Anderson, other senior officers at PurchasePro, and an employee of a “major media company” in the United States conspired to falsely inflate the revenue that PurchasePro reported for the fourth quarter of 2000 and first quarter of 2001, said the Justice Department. A substantial amount of the reported revenue was earned from marketplace license sales — sales that were improperly recognized as revenue, added the department, because Anderson and the others had achieved the sales as a result of side agreements with the purchasers that had been kept secret from PurchasePro’s outside auditors and the investing public.
The government also noted that PurchasePro had a warrant agreement with the media company that allowed that company to “earn” a total of $30 million worth of PurchasePro warrants. In exchange for the warrants, at least half of which were earned when PurchasePro provided to the media company false credits for referrals, the media company agreed to reward PurchasePro with revenue in future quarters.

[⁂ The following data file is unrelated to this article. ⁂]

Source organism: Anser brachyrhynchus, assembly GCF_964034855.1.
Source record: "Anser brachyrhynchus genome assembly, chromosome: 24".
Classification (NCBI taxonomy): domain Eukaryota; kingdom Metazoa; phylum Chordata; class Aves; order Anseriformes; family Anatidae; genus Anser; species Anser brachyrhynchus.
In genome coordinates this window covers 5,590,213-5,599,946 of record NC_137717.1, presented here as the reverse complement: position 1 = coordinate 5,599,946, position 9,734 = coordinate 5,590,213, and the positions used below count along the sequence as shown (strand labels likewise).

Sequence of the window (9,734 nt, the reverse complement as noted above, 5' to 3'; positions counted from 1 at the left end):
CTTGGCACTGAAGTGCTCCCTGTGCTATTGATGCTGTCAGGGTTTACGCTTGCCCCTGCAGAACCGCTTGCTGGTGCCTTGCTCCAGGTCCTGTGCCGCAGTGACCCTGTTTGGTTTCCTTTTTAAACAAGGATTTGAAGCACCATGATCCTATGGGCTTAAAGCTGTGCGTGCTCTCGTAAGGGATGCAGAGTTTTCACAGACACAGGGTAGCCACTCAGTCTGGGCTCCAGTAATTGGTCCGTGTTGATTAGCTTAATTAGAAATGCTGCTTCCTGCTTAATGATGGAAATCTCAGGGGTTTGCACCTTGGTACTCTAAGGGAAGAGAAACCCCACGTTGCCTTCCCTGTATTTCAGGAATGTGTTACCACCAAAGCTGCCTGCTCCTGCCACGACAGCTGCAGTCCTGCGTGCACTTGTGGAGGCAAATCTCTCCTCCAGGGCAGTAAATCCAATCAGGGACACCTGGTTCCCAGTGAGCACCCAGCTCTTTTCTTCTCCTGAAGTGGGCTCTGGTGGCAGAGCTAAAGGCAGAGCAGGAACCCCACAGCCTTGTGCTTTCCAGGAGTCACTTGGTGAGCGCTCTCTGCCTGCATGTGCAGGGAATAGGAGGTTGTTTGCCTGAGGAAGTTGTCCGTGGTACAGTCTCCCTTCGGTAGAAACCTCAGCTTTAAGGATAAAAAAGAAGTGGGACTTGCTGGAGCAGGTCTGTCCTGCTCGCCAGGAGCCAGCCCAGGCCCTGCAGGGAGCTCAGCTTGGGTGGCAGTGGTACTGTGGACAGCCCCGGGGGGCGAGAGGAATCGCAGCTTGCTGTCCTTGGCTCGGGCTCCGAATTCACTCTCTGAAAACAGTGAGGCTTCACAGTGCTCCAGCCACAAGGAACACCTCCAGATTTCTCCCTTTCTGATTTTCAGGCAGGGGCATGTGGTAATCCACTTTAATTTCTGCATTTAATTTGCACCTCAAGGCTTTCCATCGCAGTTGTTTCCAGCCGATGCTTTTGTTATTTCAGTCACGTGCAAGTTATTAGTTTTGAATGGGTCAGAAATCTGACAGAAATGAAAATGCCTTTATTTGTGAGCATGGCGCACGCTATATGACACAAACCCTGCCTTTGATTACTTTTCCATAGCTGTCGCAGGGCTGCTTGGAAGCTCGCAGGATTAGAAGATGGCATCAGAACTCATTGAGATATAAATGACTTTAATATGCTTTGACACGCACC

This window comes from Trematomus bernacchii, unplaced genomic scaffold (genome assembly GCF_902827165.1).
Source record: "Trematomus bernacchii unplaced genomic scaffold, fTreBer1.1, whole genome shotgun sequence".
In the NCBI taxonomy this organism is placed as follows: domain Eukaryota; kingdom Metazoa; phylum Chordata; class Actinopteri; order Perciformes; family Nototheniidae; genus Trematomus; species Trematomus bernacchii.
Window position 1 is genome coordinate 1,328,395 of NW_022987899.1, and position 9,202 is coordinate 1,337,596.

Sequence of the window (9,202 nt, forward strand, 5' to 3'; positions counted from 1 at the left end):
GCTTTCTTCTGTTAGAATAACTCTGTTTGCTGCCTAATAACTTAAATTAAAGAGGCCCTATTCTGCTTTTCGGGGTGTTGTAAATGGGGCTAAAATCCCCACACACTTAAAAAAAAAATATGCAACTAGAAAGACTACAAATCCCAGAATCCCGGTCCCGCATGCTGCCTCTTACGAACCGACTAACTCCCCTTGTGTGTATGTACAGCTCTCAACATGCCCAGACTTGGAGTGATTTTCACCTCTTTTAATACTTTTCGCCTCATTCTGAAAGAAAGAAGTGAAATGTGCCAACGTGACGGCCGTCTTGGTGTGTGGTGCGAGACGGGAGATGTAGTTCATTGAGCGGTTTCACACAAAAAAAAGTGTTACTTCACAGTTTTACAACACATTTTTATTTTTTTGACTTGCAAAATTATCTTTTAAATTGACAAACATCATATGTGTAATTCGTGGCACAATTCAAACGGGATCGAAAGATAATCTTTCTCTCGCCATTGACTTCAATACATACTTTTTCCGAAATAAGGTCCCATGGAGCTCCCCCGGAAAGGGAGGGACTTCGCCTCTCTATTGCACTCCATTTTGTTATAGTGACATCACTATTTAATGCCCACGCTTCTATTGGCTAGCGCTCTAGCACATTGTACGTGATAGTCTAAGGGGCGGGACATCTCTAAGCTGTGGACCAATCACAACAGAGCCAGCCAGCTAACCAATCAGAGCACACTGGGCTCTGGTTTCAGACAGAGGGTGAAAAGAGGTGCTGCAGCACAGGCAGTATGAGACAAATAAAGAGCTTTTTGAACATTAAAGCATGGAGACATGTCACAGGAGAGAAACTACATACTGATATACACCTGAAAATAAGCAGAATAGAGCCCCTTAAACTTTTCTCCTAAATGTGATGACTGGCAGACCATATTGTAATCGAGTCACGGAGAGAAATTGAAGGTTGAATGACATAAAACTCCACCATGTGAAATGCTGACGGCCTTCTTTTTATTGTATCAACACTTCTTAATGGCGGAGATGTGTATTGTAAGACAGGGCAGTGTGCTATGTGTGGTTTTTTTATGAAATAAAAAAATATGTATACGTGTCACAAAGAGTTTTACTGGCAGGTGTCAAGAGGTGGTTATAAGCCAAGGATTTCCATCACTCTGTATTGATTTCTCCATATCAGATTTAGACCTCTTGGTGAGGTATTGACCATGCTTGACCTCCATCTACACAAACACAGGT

An employee of the media company and others then entered into secret side agreements with the media company’s partners and suppliers, resulting in their purchase of marketplace licenses in the first quarter of 2001, in an effort to help PurchasePro meet its revenue objectives, the government said.
The Justice Department did not name the “major media company.” However, The New York Times, citing “people involved in the investigation,” confirmed that the media company is AOL.
Last October, AOL Time Warner restated revenues downward by $190 million for the eight quarters ended June 30, 2002 stemming from advertising and commerce transactions at its America Online division. It is unclear whether that figure accounts for any agreements with PurchasePro.